Tag Archives: America’s Cup 2017

America’s Cup – Softbank Team Japan on countdown to Qualifiers

Chris Draper has a view from the sharp end - Softbank Team Japan - America's Cup World Series © SoftBank Team Japan
Chris Draper has a view from the sharp end – Softbank Team Japan – America’s Cup World Series © SoftBank Team Japan

The year is here. In 125 days, SoftBank Team Japan will take on Artemis Racing in their first race of the America’s Cup Qualifiers not only marking the culmination of their campaign, but the end of more than a decade of drought since Japan has challenged for the Auld Mug.

The team arrived back in Bermuda on January 2nd returning from a much-deserved two-week holiday – a chance for many members to travel back home and spend time with family prior to the final intensive testing period currently starting up.

However, one very important member of the team stayed behind in Bermuda – the team’s new America’s Cup Class race boat.

Having taken delivery of the new yacht in November, the 50-foot long one-design hull has been going through an extensive modification period in the boat shed as the team continues testing their AC45 Sport on the water.

“Progress with the AC50 has been good”, said Skipper and CEO Dean Barker.

“The entire team took a two-week break over holidays to recharge the batteries before what will be a long and hard 6 months ahead. We are all very excited to think that we will have our new boat in the water in mid-February.”

Softbank Team Japan - on the 125 day countdown to the Qualifiers SoftBank Team Japan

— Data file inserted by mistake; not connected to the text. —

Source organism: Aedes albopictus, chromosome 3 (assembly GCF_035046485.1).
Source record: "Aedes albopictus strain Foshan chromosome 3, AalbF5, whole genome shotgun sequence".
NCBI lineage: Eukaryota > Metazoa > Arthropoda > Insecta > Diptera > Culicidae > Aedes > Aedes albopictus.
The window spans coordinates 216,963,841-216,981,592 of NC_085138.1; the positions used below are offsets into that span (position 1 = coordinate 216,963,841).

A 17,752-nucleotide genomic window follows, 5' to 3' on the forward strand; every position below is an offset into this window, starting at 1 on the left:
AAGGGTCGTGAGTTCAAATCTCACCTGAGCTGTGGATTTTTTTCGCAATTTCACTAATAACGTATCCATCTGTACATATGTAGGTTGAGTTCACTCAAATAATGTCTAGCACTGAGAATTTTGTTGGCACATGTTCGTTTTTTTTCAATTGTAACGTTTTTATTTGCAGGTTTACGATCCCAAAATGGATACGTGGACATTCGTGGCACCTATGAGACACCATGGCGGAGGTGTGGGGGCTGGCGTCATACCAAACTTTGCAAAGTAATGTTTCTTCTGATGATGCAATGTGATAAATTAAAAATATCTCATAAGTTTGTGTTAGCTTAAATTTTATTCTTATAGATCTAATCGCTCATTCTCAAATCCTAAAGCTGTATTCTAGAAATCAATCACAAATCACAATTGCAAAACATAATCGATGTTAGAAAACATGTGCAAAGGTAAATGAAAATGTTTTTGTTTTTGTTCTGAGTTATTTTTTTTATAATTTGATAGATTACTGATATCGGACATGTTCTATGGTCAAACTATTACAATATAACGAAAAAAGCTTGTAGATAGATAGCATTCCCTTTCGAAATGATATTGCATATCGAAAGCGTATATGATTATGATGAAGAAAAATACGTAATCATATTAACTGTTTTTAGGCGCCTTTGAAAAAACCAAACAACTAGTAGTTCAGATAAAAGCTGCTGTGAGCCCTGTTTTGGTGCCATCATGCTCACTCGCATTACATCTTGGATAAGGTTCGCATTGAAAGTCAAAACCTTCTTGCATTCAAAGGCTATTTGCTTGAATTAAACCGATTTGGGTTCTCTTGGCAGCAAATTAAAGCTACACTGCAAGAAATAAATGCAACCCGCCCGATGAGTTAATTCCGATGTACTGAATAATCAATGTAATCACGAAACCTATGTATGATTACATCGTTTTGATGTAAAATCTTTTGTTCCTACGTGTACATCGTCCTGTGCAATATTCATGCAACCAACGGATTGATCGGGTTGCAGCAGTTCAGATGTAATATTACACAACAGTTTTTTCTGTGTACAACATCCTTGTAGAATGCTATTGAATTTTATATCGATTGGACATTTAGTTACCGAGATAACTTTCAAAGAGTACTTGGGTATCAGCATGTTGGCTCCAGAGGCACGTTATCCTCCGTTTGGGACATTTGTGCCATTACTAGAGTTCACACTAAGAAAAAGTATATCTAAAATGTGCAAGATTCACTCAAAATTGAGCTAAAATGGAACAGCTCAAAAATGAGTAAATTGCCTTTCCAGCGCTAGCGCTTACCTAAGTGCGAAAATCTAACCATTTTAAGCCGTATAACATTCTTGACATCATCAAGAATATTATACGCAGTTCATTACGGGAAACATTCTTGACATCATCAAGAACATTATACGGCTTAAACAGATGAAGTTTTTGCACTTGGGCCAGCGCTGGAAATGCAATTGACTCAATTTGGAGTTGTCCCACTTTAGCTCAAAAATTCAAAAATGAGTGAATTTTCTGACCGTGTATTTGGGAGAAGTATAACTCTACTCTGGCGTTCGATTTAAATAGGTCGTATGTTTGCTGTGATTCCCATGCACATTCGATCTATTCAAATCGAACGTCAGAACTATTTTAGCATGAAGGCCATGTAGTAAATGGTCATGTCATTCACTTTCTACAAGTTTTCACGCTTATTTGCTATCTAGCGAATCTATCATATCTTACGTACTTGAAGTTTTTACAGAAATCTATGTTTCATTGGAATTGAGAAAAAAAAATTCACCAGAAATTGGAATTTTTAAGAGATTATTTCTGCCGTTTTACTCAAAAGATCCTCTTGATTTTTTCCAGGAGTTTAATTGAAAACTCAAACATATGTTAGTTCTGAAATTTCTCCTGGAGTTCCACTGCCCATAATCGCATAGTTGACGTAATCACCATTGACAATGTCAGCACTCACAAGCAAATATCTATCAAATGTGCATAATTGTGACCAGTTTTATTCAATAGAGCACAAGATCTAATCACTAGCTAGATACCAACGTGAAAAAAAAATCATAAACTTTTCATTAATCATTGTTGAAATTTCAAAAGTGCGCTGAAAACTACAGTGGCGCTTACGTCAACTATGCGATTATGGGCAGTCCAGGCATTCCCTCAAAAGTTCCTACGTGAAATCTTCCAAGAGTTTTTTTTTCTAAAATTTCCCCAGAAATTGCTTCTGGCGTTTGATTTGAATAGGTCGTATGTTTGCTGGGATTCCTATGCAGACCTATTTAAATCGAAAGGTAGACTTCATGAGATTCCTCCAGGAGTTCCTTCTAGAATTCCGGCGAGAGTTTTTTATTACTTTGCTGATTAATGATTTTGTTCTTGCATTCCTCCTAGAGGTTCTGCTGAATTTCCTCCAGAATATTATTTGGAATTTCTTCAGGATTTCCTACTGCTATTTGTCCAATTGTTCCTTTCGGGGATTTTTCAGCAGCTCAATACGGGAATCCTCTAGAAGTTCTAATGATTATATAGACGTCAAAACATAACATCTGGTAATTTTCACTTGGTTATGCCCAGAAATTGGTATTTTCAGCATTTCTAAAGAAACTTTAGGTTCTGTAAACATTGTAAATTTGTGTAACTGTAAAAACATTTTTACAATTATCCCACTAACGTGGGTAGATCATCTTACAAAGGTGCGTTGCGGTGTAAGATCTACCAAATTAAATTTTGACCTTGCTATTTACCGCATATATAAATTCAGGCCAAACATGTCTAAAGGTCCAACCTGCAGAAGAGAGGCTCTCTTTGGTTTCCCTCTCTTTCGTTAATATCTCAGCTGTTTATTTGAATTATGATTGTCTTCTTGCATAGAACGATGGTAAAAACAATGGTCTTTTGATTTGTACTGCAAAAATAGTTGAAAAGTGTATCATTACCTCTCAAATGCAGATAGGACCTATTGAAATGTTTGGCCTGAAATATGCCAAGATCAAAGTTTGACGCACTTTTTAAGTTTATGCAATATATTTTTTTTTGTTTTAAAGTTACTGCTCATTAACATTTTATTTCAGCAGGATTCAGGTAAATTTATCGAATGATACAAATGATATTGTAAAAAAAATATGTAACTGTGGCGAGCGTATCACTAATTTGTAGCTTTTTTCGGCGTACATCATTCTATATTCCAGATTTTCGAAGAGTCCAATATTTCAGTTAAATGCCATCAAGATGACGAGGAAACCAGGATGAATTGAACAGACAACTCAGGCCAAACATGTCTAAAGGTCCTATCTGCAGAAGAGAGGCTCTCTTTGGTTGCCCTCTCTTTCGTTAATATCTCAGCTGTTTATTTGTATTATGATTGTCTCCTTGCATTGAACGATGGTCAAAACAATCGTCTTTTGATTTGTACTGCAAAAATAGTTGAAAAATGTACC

Softbank Team Japan – on the 125 day countdown to the Qualifiers SoftBank Team Japan

Counting down to that launch, the shore and design teams hit the ground running January 3rd maximizing the installation time necessary to transfer board control systems, ergonomics, and computers to the new boat. These custom developments have been hewn over the past year as the team has tested their AC45 Sport on the Great Sound in Bermuda.

Along with these systems, upon their return, the team was also tasked with the crucial job of committing to dagger board designs – the shape and contour of the 4-meters of winged surface that will lift the boat out of the water during the America’s Cup.

Contrary to the Louis Vuitton America’s Cup World Series where dagger boards are one-design, the 35th America’s Cup protocol allows each team to build 4 customized dagger boards.

With almost four months to go until the America’s Cup Qualifiers, every sailing day – and the resulting amount of data and technique learned – counts exponentially.

Since splashing back on the water on January 13th for their first sail of 2017, SoftBank Team Japan now will begin an extended practice race period with the other teams based in Bermuda – Oracle Team USA, Artemis Racing, and new neighbors, Land Rover BAR.

“Having four teams on the Sound so far has been great”, said Barker.

“To date we haven’t had too many days with all boats on the water, but it does get busy! It is pretty awesome charging around at well over 30 knots with 4 other boats in close proximity and we’re looking forward to the practice racing the next two weeks.”

Practice racing on the Great Sound in Bermuda will take place as weather permits, January 18th – February 6th.

See stars sailing an America’s Cup catamaran

Robbie Maddison, Ian Walsh and Bobby Brown just got the ride of their lives with Oracle Team USA.